Options Trading: One of the Best Ways to Exploit Herd Mentality

Options Trade: One of the Best Ways to Exploit Herd Mentality   In 2005, 450 sheep jumped to their deaths.   One sheep dove.  Another followed.  All of a sudden, a flock of sheep began jumping off a cliff for no real reason. Shocked shepherds would watch as another 1,500 jumped.   Hundreds of sheep perished, as they got caught up in herd mentality.   Each followed and jumped simply because every other sheep was doing it.   And as uncommon as this may sound, it’s not.   In fact, this very same thing happens each and every day among traders and investors.   We buy because everyone else does.  We sell because every one else does.   But we never question what we’re really buying or selling, which can be quite costly.  Instead, we take the leap simply because every one else is doing it.   And if every one else is doing it, it must be right.  Right?  Well, not exactly…   In 2009, Kiplinger’s ran an article by Robert Frick, titled, “Don’t Trust the Crowd.”   It noted:   What’s scary about the herd mentality is how insidiously it gets you to see things differently. In fact,…

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The Newest Lesson on Options

Let’s return to basics. We received a number of queries of late from folks new to the game of options, many of whom would like to partake of the wonderful profits we at Normandy have been blessed with achieving over the years. It therefore behooves us to go over a few of the fundamentals of the game – good reminders, too, for those with substantially more options experience. One can never get enough of the basics. We’ll start with this – Your first concern as an investor in any asset class – stocks, bonds, commodities, options, etc. – is to be aware of the primary trend. The primary trend is the long term, multi-year direction of the market you’re trading, and by and large, it’s the side of the trade you want to be on at least three quarters of the time. That said, let’s delve a little deeper. We’ve posted a two year chart of weapons manufacturer General Dynamics (NYSE:GD) for illustrative purposes. Take a look – The primary trend (in red) is one of three trends active in the market at any given time. The secondary, or intermediate-term trend (in blue), runs counter to the primary trend and…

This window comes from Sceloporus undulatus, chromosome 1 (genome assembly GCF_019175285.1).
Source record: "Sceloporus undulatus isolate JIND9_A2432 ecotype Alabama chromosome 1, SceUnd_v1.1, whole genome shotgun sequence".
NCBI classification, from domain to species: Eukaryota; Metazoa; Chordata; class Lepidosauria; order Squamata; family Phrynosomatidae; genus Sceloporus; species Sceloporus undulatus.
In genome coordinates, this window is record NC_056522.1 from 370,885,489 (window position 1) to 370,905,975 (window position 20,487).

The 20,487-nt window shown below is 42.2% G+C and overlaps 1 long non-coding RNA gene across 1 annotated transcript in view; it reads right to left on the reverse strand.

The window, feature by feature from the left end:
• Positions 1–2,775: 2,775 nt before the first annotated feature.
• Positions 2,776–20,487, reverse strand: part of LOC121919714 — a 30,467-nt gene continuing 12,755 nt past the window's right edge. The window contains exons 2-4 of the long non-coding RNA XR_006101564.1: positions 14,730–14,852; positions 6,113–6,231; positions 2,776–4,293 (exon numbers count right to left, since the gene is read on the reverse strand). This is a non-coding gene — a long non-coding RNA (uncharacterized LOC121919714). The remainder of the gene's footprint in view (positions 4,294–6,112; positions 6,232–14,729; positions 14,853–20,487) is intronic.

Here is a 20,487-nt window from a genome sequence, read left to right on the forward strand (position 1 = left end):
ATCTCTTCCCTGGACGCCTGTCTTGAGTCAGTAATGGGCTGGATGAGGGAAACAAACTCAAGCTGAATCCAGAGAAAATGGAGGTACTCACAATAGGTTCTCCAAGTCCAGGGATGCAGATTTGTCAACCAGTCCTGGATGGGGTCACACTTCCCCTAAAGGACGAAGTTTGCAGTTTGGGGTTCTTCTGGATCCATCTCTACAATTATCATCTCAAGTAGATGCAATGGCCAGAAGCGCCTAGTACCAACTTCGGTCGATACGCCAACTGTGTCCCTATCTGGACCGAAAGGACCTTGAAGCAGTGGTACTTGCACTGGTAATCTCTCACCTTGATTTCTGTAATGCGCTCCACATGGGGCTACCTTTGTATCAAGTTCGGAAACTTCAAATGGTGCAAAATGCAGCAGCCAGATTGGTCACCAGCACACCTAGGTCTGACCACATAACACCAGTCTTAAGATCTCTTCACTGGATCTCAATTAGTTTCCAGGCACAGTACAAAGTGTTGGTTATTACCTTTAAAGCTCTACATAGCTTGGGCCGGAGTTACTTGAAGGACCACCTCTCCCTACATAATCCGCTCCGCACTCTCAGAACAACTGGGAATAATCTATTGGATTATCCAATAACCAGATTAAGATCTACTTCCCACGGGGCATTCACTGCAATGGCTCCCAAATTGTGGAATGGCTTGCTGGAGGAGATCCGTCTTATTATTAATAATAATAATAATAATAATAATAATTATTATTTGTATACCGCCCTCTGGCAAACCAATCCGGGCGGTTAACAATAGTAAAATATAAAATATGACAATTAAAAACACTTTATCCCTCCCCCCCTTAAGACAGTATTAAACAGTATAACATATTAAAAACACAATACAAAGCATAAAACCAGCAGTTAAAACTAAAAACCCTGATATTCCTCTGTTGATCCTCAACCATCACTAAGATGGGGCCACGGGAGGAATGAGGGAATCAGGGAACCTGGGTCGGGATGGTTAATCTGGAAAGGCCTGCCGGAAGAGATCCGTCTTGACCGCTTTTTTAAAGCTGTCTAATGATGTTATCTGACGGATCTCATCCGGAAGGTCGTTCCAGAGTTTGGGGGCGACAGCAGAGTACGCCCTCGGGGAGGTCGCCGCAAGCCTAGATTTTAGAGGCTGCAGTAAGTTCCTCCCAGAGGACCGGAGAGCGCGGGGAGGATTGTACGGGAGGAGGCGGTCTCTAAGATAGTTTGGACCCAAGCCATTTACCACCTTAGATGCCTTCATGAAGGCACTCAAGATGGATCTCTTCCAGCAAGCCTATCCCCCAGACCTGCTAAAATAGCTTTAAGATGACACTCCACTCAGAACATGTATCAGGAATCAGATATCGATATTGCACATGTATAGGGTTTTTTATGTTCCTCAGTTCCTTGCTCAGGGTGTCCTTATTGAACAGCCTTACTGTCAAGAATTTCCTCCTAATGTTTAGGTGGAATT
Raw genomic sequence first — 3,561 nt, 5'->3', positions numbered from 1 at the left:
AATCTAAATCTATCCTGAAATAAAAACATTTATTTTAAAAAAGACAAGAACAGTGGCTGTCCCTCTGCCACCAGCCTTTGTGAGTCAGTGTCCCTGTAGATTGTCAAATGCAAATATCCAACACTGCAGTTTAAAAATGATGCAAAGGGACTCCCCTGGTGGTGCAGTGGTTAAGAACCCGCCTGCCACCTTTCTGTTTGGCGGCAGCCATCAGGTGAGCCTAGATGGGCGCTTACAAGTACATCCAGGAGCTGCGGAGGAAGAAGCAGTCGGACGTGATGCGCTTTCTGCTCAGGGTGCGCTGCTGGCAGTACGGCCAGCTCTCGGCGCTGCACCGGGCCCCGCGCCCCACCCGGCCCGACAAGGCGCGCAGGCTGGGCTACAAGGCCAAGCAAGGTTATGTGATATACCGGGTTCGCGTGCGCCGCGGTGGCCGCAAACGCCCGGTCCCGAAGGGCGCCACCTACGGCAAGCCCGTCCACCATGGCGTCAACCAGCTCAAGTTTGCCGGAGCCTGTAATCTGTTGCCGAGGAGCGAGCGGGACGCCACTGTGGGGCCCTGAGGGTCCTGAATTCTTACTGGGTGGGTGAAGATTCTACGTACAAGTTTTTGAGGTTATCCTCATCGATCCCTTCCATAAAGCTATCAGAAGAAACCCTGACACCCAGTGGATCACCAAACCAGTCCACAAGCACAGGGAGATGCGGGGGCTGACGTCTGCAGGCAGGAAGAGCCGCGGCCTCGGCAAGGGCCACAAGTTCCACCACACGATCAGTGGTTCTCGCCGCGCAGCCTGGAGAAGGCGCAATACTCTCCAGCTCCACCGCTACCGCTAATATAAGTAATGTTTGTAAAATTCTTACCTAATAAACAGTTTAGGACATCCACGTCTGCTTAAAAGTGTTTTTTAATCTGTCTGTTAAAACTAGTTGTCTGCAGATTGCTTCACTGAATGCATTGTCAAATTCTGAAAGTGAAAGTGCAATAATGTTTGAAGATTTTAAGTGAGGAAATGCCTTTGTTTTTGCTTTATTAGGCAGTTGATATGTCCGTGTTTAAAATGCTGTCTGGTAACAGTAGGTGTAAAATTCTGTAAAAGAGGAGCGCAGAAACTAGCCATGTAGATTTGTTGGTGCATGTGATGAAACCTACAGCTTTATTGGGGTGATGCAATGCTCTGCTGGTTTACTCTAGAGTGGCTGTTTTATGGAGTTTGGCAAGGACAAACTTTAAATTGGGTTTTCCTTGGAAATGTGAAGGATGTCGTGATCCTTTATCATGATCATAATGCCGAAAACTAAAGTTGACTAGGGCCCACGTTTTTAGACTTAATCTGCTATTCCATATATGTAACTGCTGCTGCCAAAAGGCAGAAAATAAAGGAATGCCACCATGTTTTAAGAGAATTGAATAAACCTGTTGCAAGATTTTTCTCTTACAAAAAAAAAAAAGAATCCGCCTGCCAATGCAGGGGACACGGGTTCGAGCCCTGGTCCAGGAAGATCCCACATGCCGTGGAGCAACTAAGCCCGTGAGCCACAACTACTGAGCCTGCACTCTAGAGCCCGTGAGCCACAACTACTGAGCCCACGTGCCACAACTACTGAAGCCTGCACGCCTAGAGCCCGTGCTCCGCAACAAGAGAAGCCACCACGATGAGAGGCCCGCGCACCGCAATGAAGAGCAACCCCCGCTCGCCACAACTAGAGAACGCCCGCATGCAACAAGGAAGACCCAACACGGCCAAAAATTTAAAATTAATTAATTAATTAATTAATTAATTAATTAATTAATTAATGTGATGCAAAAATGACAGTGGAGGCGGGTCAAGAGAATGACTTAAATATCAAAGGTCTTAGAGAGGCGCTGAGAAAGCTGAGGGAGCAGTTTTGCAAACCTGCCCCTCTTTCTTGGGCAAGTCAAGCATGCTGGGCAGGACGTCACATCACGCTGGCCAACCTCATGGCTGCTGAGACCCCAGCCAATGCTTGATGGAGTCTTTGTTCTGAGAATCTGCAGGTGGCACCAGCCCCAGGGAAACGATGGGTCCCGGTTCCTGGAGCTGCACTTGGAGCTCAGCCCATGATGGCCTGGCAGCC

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Follow the Leader (HYG, FB)

We’ve got a hoard of trades to run down today, as last Friday’s options expiry ushered in a bevy of new results.  We start with our HYG trade from October. Sharpen your pencils and take out a fresh sheet of paper, ‘cause here we go… On the 27th of October we wrote a letter called Launch the Dirigibles! in which we urged you to consider buying a beaten-down junk bond sector. Specifically, we wrote – We say junk got smacked because an overly sensitive, Prozac-popping news-addicted investment community can’t see the big picture sufficiently to wait out these minor storms. Nor will they be sufficiently wise to get back in early enough to capitalize on a tremendous buying opportunity. Our recommendation is to buy the junk sector using CALLs on HYG and at the same time sell some premium to offset the cost. HYG is the iShares iBoxx High Yield Corporate Bond ETF and it trades on New York. When we recommended the trade, HYG had just bounced off its bottom. Have a look at the chart – Since then, there’s been little excitement in junkland. Our recommendation was to purchase the HYG March 94 CALLs for $0.55 and sell…